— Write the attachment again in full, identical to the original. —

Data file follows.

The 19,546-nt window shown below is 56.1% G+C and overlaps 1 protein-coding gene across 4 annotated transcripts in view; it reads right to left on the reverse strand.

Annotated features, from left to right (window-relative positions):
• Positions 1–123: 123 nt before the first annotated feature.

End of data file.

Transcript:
The 19,546-nt window shown below is 56.1% G+C and overlaps 1 protein-coding gene across 4 annotated transcripts in view; it reads right to left on the reverse strand.

Annotated features, from left to right (window-relative positions):
• Positions 1–123: 123 nt before the first annotated feature.